ATO Interpretative Decision
ATO ID 2003/225
Income TaxCapital Allowances: cost of common property depreciating assets held after 6 October 2001 - Australian Capital Territory
FOI status: may be released
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Status of this decision: Decision Current
This ATOID provides you with the following level of protection:
If you reasonably apply this decision in good faith to your own circumstances (which are not materially different from those described in the decision), and the decision is later found to be incorrect you will not be liable to pay any penalty or interest. However, you will be required to pay any underpaid tax (or repay any over-claimed credit, grant or benefit), provided the time limits under the law allow it. If you do intend to apply this decision to your own circumstances, you will need to ensure that the relevant provisions referred to in the decision have not been amended or repealed. You may wish to obtain further advice from the Tax Office or from a professional adviser.
Is the cost of the taxpayer's interest in a depreciating asset that they hold and which forms part of the common property of a residential unit complex located in the Australian Capital Territory (ACT) so much of the amount the taxpayer paid for the unit as is, pursuant to section 40-195 of the Income Tax Assessment Act 1997 (ITAA 1997), reasonably attributable to the depreciating asset?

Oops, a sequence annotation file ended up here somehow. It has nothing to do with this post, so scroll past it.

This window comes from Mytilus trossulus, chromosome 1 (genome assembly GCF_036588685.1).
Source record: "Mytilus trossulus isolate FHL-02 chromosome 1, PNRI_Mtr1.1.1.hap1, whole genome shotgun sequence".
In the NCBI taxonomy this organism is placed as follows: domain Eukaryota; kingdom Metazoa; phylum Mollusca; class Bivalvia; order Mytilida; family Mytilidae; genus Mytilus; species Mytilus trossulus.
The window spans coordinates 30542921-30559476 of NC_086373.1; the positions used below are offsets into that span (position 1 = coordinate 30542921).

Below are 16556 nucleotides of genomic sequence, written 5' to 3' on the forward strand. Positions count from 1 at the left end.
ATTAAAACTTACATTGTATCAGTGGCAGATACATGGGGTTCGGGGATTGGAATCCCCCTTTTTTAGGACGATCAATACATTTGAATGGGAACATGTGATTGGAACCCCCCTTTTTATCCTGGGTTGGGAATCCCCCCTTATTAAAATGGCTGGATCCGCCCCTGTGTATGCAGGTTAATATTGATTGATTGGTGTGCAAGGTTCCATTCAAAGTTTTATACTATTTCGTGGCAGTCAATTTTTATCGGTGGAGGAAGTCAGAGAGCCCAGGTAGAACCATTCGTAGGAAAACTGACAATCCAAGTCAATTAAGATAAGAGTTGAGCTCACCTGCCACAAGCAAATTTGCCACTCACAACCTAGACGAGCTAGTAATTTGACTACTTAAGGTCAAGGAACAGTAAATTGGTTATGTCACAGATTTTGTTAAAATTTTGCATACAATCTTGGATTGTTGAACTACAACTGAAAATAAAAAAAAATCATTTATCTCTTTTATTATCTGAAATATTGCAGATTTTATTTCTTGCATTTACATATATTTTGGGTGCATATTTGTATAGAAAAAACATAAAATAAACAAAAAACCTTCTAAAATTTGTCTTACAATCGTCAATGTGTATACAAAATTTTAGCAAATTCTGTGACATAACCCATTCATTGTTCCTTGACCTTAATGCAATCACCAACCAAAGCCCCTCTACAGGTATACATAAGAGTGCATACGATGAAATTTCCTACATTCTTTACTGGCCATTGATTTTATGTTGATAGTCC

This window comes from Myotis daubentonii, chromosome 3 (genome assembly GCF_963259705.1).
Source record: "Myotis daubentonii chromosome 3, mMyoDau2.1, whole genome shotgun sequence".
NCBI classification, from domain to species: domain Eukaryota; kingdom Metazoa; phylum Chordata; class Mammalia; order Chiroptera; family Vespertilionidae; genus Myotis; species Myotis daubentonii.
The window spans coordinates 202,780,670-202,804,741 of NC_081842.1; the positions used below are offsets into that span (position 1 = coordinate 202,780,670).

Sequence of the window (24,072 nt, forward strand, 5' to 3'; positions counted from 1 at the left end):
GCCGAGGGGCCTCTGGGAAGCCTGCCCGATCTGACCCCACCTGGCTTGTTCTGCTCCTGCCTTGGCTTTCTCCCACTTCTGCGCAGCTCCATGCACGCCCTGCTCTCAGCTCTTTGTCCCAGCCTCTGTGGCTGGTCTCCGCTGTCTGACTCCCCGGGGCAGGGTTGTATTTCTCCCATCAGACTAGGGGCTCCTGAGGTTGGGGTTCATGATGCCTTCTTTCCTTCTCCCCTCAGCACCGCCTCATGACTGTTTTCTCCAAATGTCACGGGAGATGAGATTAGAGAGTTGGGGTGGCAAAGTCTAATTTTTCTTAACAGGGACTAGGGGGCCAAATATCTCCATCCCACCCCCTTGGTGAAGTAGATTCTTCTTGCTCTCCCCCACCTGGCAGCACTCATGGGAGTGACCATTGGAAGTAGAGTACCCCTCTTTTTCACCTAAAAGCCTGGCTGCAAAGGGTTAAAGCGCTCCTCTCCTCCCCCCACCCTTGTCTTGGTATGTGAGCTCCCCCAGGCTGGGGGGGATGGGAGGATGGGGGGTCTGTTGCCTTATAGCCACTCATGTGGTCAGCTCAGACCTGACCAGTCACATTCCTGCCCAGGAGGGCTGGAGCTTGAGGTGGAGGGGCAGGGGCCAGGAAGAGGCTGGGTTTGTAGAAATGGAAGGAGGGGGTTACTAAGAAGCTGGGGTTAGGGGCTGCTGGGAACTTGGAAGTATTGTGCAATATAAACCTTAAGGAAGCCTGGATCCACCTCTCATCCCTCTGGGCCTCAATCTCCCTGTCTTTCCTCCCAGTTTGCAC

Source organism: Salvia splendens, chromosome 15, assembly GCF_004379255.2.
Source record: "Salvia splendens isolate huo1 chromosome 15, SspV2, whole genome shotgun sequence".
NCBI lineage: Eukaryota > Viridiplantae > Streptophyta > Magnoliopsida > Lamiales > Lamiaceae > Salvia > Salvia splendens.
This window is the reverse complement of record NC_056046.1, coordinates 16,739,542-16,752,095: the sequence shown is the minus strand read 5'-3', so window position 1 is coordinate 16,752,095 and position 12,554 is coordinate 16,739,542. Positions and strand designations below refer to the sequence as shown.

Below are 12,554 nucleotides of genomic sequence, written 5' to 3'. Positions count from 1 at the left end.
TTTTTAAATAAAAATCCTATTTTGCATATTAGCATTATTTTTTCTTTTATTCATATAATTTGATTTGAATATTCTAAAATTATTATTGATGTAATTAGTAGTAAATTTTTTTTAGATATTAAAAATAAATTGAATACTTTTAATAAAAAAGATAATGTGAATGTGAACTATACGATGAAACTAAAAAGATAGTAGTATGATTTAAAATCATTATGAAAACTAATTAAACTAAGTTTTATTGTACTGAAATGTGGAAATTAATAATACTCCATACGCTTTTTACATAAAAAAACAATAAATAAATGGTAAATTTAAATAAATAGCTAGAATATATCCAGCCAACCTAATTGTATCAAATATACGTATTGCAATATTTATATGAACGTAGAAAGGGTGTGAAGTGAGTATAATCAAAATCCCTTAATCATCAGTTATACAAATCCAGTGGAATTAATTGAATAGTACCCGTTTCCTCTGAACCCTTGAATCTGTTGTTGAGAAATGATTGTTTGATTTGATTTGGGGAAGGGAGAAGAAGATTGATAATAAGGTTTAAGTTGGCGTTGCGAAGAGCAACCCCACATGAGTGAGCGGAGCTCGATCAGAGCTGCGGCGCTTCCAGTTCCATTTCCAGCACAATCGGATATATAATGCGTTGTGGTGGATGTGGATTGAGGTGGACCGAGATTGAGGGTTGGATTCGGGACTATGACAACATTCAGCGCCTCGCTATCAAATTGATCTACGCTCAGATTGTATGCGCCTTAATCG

Yes. The cost of the taxpayer's interest in a depreciating asset that they hold and which forms part of the common property of a residential unit complex located in the ACT is, pursuant to section 40-195 of the ITAA 1997, so much of the amount the taxpayer paid for the unit as is reasonably attributable to the asset.
The taxpayer acquired a unit in a residential complex located in the ACT after 6 October 2001. The unit has been used to produce rental income since its acquisition.
Under this type of strata title development, the owners corporation becomes the holder of an estate of leasehold in the common property on registration of the units plan. The unit owners are members of the owners corporation which is a separate legal entity with specified powers, authorities, duties and functions.
Common property is that part of a strata plan not comprised in any owner's lot and includes both fixed and moveable property and facilities intended for common use. The common property may include depreciating assets and buildings and other structures.
The enactment of the Unit Titles Act 2001 (ACT) (UTA 2001), with effect from 6 October 2001, resulted in the estate of leasehold in the common property, including existing common property, in strata title developments in the ACT being held by the owners corporation as agent for the unit owners as tenants in common. Under the former act, Unit Titles Act 1970 (ACT) (UTA 1970), common property was held by the owners corporation (formerly body corporate) as trustee for the unit owners as tenants in common.
Reason for Decision